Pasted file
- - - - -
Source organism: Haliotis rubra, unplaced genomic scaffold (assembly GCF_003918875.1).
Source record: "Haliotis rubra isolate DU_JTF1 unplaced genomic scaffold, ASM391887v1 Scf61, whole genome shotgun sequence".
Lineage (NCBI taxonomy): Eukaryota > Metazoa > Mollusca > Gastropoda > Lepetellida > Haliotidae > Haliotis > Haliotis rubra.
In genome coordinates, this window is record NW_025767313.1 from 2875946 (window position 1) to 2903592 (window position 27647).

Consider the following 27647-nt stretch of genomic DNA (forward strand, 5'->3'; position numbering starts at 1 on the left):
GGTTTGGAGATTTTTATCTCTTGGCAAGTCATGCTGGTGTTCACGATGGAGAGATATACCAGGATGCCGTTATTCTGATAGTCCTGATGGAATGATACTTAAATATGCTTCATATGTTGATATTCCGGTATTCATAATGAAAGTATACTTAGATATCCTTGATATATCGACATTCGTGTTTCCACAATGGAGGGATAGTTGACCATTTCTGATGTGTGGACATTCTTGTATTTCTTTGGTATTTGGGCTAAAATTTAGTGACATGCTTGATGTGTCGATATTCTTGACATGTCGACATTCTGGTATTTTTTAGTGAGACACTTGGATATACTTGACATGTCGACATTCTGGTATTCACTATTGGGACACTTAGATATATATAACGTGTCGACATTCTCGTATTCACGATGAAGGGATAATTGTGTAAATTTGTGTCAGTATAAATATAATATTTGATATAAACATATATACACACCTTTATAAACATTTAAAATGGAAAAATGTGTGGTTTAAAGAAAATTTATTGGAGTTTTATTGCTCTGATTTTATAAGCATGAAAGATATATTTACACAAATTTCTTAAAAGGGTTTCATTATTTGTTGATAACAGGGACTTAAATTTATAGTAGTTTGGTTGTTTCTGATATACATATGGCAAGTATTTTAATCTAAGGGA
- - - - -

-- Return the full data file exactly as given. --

Source organism: Haliotis rubra, unplaced genomic scaffold (assembly GCF_003918875.1).
Source record: "Haliotis rubra isolate DU_JTF1 unplaced genomic scaffold, ASM391887v1 Scf61, whole genome shotgun sequence".
Lineage (NCBI taxonomy): Eukaryota > Metazoa > Mollusca > Gastropoda > Lepetellida > Haliotidae > Haliotis > Haliotis rubra.
In genome coordinates, this window is record NW_025767313.1 from 2875946 (window position 1) to 2903592 (window position 27647).

Consider the following 27647-nt stretch of genomic DNA (forward strand, 5'->3'; position numbering starts at 1 on the left):
GGTTTGGAGATTTTTATCTCTTGGCAAGTCATGCTGGTGTTCACGATGGAGAGATATACCAGGATGCCGTTATTCTGATAGTCCTGATGGAATGATACTTAAATATGCTTCATATGTTGATATTCCGGTATTCATAATGAAAGTATACTTAGATATCCTTGATATATCGACATTCGTGTTTCCACAATGGAGGGATAGTTGACCATTTCTGATGTGTGGACATTCTTGTATTTCTTTGGTATTTGGGCTAAAATTTAGTGACATGCTTGATGTGTCGATATTCTTGACATGTCGACATTCTGGTATTTTTTAGTGAGACACTTGGATATACTTGACATGTCGACATTCTGGTATTCACTATTGGGACACTTAGATATATATAACGTGTCGACATTCTCGTATTCACGATGAAGGGATAATTGTGTAAATTTGTGTCAGTATAAATATAATATTTGATATAAACATATATACACACCTTTATAAACATTTAAAATGGAAAAATGTGTGGTTTAAAGAAAATTTATTGGAGTTTTATTGCTCTGATTTTATAAGCATGAAAGATATATTTACACAAATTTCTTAAAAGGGTTTCATTATTTGTTGATAACAGGGACTTAAATTTATAGTAGTTTGGTTGTTTCTGATATACATATGGCAAGTATTTTAATCTAAGGGA